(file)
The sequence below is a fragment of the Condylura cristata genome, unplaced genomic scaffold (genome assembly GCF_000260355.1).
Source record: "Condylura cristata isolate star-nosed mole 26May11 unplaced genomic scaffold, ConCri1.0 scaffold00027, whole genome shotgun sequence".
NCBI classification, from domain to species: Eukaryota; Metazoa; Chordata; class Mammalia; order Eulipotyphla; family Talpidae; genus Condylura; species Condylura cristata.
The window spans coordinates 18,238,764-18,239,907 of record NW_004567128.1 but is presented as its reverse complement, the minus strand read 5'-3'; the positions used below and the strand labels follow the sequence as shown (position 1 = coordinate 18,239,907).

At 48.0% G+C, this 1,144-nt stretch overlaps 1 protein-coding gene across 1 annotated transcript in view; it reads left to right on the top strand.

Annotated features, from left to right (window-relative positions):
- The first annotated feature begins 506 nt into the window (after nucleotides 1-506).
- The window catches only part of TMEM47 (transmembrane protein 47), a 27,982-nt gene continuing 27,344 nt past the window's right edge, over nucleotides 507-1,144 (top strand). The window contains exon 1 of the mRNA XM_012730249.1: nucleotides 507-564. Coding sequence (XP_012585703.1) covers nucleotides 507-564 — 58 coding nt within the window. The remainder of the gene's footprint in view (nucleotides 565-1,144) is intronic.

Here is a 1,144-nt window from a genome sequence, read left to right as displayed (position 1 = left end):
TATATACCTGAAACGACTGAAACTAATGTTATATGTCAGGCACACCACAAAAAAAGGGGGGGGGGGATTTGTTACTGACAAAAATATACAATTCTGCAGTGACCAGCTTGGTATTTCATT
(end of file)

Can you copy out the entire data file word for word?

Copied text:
The sequence below is a fragment of the Condylura cristata genome, unplaced genomic scaffold (genome assembly GCF_000260355.1).
Source record: "Condylura cristata isolate star-nosed mole 26May11 unplaced genomic scaffold, ConCri1.0 scaffold00027, whole genome shotgun sequence".
NCBI classification, from domain to species: Eukaryota; Metazoa; Chordata; class Mammalia; order Eulipotyphla; family Talpidae; genus Condylura; species Condylura cristata.
The window spans coordinates 18,238,764-18,239,907 of record NW_004567128.1 but is presented as its reverse complement, the minus strand read 5'-3'; the positions used below and the strand labels follow the sequence as shown (position 1 = coordinate 18,239,907).

At 48.0% G+C, this 1,144-nt stretch overlaps 1 protein-coding gene across 1 annotated transcript in view; it reads left to right on the top strand.

Annotated features, from left to right (window-relative positions):
- The first annotated feature begins 506 nt into the window (after nucleotides 1-506).
- The window catches only part of TMEM47 (transmembrane protein 47), a 27,982-nt gene continuing 27,344 nt past the window's right edge, over nucleotides 507-1,144 (top strand). The window contains exon 1 of the mRNA XM_012730249.1: nucleotides 507-564. Coding sequence (XP_012585703.1) covers nucleotides 507-564 — 58 coding nt within the window. The remainder of the gene's footprint in view (nucleotides 565-1,144) is intronic.

Here is a 1,144-nt window from a genome sequence, read left to right as displayed (position 1 = left end):
TATATACCTGAAACGACTGAAACTAATGTTATATGTCAGGCACACCACAAAAAAAGGGGGGGGGGGATTTGTTACTGACAAAAATATACAATTCTGCAGTGACCAGCTTGGTATTTCATT